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Ukraine: Kyiv See The Bright Side

29.04.2005

BC Kyiv did not capture the FIBA Europe League title their fans had dreamt of but coach Renato Pasquali is anything but downbeat.

The club asked me to reach the Final Four in two years, and we took second place in the first year
Renato Pasquali

The Italian, whose team led 28-18 early in the second quarter on Thursday night before watching Dynamo St Petersburg fight back to claim an 85-74 win in Istanbul, said: "We built a good team this year.

"The club asked me to reach the Final Four in two years, and we took second place in the first year.

"I would say that we should be happy about the results."

Kyiv had to overcome a lot of adversity just to reach the showpiece event.

They had injuries in the build-up to the game, with Argentinian star Marcelo Nicola having to miss training with a broken finger suffered a week before the Final Four and  Giannis Giannoulis twisting his ankle three days before arriving in Turkey.

Kyiv are accustomed to making adjustments, though, as they showed when key player LaMarr Greer returned home to America for a month earlier in the campaign with his pregnant wife, and children.

Nicola would end up playing well, anyway, pouring in 17 points and grabbing seven rebounds while Giannoulis had 12 points and five boards.

"I talked to the team in the locker room and explained that I was very proud of them," Pasquali said.

"They have to be proud of themselves, because if you look at the whole season, how many problems we had since LaMarr's wife had a baby and he left the team for one month.

"Getting second place showed a lot of improvement and we have to think about that."

The coach says that lessons can always be learned in defeat, too.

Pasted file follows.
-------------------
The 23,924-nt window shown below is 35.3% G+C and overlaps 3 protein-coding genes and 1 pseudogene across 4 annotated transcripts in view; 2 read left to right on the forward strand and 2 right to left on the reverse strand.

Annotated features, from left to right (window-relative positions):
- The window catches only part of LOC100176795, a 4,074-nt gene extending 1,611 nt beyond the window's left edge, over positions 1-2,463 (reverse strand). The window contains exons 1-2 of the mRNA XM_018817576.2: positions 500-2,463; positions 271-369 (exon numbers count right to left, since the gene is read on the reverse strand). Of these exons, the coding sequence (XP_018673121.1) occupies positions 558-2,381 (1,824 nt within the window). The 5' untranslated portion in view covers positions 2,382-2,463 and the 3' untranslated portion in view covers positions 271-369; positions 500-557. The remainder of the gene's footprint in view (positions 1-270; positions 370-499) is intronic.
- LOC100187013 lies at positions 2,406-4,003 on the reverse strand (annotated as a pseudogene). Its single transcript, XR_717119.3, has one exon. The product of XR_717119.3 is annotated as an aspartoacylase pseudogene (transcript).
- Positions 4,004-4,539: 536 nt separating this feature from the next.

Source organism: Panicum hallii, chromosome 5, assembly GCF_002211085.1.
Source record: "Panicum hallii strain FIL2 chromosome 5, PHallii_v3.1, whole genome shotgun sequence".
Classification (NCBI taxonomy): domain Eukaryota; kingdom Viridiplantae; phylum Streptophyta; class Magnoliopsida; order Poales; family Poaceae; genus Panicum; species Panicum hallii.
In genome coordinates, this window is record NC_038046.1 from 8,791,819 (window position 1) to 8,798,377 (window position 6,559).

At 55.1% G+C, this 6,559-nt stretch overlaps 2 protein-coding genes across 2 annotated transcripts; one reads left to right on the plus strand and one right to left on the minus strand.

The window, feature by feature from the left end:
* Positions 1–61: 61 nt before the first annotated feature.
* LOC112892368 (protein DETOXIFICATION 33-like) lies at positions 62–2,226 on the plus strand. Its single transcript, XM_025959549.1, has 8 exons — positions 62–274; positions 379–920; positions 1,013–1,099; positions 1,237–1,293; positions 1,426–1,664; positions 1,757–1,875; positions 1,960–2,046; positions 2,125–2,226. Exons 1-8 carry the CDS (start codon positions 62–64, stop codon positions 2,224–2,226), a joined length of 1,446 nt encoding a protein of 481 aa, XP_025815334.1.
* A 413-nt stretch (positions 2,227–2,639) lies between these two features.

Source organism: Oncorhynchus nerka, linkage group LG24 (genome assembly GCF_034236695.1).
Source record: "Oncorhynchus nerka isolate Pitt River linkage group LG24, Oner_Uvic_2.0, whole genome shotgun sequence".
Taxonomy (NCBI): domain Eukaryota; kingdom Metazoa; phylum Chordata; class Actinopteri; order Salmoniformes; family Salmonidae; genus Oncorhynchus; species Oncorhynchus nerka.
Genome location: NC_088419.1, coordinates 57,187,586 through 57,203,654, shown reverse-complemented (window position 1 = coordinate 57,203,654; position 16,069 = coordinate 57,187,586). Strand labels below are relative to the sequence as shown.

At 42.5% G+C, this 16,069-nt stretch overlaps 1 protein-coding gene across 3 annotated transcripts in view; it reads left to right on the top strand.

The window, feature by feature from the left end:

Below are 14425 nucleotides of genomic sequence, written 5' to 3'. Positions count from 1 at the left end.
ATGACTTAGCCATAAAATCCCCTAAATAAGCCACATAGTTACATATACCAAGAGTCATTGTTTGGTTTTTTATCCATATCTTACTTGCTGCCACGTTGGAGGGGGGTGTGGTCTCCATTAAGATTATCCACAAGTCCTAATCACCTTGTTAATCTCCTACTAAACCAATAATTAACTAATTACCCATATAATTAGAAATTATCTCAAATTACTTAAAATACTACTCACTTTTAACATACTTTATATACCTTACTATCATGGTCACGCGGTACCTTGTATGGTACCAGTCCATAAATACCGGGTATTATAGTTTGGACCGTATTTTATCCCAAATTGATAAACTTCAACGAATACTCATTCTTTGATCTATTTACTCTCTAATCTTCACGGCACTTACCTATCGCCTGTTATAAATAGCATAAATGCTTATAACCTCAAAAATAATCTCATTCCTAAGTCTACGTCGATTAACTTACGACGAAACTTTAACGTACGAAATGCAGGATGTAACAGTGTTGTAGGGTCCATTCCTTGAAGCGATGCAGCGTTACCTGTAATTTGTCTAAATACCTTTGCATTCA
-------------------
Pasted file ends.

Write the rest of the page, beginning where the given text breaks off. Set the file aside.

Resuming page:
"It's important to be finals so when you play finals you have a chance to win, if you don't play finals you never have a chance," he said.

Marcelo Nicola (BC Kyiv)
Marcelo Nicola
"The more you play finals, the more you learn how to win. There are clubs like Barcelona who played the EuroLeague final five times in a row and never won."

Pasquali knows it is going to be hard to focus on the domestic championship now, with Kyiv among the teams vying for honours.

"Now we have to find energy to play the Ukrainian championship, which will not be easy," he said.

"Historically, the team that got to the final four and didn't win, they have problems in the home championship.

"Normally it's like this. I hope that we can react and rediscover our energy for the play-offs."

Pasquali can be forgiven if he and his players do not watch the Eurovision Song Contest, too, which is to be held in Kiev.

FIBA Europe awarded the Final Four to the city but the tournament was moved to Turkey as the Kyiv arena needed to be prepared to host the Eurovision Song Contest.

"I was disappointed for our supporters," Pasquali said, "for our fans to give them the chance to see a big event in Kiev.

"But then I told the team, `guys, it is much better because now we turn the pressure on Fenerbahce because it's not easy to play in front of 8,000 people in one single game.'

Kyiv beat Fener in front of their own fans to reach the title game.

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